The word from farmers around Georgia is that we are somewhere between four and six weeks between an annual cause for celebration. That's the appearance of homegrown tomatoes in backyard gardens and at farmer’s markets. Salvation South editor Chuck Reece says that with these precious fruits comes an opportunity for all Southerners—regardless of politics, philosophy, or faith—to come together.

Tomato sandwich
Credit: Collage by Jake Cook



Chuck Reece: The American South is a land marked by conflict. But there is one thing—one perfect thing—about which every Southerner can agree.

The tomato sandwich.

I know there are a few lost souls who claim not to love them, but a well-made summertime tomato sandwich can convert even these hard-hearted people.

And today, I am here to help you with the instructions for making a tomato sandwich the right way. The process should always begin with this couplet from the late, brilliant Tennessee songwriter Guy Clark.

Up in the mornin’, out in the garden
Get you a ripe
un, don’t get a hard ’un.

If you have no garden, visit a neighbor who does or your local farmer’s market. To make a genuine, sanctified tomato sandwich, you must begin with a fine, fresh tomato. Never make a tomato sandwich with a mealy, plain-Jane, supermarket tomato.

You need only four other ingredients:

First, store-bought white bread. Sunbeam is my go-to loaf. Second, salt. And not just table salt, but something with bigger grains. You want that crunch. Third, black pepper. Freshly ground is best. And finally, you need mayonnaise.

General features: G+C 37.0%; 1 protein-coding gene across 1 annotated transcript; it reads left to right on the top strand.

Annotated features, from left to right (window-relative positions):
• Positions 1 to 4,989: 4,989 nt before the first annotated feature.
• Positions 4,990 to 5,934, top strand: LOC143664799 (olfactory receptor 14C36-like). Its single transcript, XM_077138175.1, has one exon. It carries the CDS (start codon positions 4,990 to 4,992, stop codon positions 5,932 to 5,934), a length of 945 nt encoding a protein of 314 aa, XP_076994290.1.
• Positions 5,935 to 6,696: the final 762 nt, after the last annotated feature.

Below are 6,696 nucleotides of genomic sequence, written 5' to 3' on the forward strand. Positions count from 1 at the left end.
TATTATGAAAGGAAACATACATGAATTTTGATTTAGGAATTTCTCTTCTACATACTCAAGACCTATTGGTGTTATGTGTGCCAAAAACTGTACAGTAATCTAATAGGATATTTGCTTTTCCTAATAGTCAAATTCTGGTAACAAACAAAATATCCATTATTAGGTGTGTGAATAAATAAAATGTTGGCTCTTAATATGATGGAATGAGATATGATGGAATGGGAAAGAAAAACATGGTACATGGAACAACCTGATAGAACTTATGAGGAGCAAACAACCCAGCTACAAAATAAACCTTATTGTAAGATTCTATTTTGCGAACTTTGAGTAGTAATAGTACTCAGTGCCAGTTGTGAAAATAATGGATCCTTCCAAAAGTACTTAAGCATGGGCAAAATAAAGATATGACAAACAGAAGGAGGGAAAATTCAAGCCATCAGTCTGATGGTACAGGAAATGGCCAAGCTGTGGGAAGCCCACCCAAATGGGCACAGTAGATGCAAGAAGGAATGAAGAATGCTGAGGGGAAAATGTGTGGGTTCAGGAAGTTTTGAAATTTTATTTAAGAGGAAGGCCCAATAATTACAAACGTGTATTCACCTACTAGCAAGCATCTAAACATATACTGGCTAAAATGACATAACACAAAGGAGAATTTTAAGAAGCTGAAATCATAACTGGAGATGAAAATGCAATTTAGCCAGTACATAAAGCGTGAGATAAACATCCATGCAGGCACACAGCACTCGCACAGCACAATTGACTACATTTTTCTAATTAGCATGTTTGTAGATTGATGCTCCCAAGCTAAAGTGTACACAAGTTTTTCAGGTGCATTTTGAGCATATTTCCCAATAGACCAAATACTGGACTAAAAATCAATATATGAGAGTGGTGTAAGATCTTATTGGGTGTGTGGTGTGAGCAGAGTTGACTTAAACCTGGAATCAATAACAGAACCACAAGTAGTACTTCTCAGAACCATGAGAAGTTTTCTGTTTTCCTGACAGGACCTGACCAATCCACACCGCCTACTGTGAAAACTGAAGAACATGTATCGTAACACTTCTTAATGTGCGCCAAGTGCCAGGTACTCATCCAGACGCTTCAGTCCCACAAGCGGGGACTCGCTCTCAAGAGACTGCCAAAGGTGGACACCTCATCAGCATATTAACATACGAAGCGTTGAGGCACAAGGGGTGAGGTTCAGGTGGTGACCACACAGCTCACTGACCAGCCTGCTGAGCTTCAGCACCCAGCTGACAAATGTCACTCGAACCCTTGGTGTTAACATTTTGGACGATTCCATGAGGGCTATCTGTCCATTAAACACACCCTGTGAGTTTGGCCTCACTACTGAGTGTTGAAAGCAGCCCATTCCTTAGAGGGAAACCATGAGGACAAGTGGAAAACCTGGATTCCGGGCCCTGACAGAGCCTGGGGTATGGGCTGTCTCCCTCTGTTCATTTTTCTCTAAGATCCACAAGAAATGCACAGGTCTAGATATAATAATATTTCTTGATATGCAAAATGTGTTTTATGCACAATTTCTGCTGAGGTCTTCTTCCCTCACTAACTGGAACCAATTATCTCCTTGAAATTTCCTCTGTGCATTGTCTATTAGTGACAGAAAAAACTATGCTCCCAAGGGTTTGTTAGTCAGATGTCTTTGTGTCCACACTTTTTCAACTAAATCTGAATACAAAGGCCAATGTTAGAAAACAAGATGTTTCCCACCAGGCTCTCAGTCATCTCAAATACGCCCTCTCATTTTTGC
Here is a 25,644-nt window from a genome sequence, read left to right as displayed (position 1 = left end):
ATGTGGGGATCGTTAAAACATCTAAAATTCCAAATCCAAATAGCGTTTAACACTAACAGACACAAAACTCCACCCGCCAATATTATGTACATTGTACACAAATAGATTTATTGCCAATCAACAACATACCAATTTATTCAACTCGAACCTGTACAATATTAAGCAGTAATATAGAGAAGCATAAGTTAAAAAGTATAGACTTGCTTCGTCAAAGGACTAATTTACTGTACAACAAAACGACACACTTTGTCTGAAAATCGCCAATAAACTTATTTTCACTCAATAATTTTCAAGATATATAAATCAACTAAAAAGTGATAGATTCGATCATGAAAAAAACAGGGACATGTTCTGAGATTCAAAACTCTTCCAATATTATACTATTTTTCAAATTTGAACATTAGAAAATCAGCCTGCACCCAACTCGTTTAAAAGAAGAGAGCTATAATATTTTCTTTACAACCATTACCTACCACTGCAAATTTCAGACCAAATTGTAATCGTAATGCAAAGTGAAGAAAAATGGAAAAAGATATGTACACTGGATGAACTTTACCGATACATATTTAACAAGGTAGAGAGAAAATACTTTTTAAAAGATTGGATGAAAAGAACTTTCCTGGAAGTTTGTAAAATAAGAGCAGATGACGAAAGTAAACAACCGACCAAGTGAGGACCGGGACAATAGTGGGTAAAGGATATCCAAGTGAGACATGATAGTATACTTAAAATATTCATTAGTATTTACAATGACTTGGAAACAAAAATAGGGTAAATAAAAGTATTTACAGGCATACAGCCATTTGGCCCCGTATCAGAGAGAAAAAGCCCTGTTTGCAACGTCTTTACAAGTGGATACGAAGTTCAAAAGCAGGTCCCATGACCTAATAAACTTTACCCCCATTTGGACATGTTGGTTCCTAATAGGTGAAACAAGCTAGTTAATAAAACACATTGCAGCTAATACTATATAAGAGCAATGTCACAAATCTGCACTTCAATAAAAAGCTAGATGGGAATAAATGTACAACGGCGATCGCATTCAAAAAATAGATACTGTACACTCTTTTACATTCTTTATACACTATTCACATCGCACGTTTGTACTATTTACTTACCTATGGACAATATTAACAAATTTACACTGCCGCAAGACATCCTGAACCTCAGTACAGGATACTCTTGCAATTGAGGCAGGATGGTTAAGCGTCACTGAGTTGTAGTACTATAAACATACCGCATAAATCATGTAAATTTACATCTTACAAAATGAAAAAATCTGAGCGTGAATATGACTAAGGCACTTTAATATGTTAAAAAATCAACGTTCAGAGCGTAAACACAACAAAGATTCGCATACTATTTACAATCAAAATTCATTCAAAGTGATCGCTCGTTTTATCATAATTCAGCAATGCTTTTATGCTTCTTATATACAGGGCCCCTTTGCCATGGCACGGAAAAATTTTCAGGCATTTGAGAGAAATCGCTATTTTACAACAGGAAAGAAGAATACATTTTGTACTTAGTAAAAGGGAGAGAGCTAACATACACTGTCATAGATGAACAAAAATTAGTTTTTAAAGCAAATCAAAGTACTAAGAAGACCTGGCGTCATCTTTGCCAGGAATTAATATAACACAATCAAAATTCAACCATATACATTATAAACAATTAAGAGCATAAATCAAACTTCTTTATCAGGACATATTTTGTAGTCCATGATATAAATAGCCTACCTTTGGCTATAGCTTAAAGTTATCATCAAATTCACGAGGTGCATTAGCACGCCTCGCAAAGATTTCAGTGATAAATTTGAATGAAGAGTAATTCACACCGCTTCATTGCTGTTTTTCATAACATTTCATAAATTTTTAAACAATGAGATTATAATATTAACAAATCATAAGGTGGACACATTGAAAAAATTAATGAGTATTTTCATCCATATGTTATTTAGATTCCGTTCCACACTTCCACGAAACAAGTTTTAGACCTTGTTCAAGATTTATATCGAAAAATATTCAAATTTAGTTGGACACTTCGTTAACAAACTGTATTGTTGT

If you’re new to the South, you should understand that one sure way to start an argument down here is to ask somebody what mayonnaise they buy. The battle is always between the Two Great Southern Mayonnaises: Duke’s vs. Blue Plate. Duke’s origins were in Greenville, South Carolina. Blue Plate was born in Gretna, Louisiana.

Under no circumstances should you use Hellmann’s. It originated in New York City.

I grew up eating Blue Plate, and I still stick with it, but I have no problem with Duke’s. To my palate, it’s slightly tangier than Blue Plate. Either one works on a tomato sandwich.

To assemble the sandwich, slice the tomato thickly, spread lots of mayo on both slices of the white bread, cover one side with tomato slices, then salt and pepper it to taste.

A tomato sandwich made this way will make you shudder with joy, no matter where you eat it. But if you want serious Southern street cred, where you eat the sandwich matters, too, as does what you wearwhile eating it. Never eat a tomato sandwich while wearing long sleeves. Second, a tomato sandwich is best eaten while standing over your kitchen sink.

If your sandwich is made right—with a juicy tomato and a proper abundance of mayo—taking the first bite will send a stream of tomato juice and mayonnaise out of the sandwich and down your arms. If your sleeves are short and you’re standing over the sink, that luscious liquid will just run down your arms and off your elbows and down the drain.

So tasty. So convenient. So joyous.

Y’all come see us, where you can find wisdom like this at any time of the day or night.

Salvation South editor Chuck Reece comments on Southern culture and values in a weekly segment that airs Fridays at 7:45 a.m. during Morning Edition and 4:44 p.m. during All Things Considered on GPB Radio. You can also find them here at and please download and subscribe on your favorite podcast platform as well.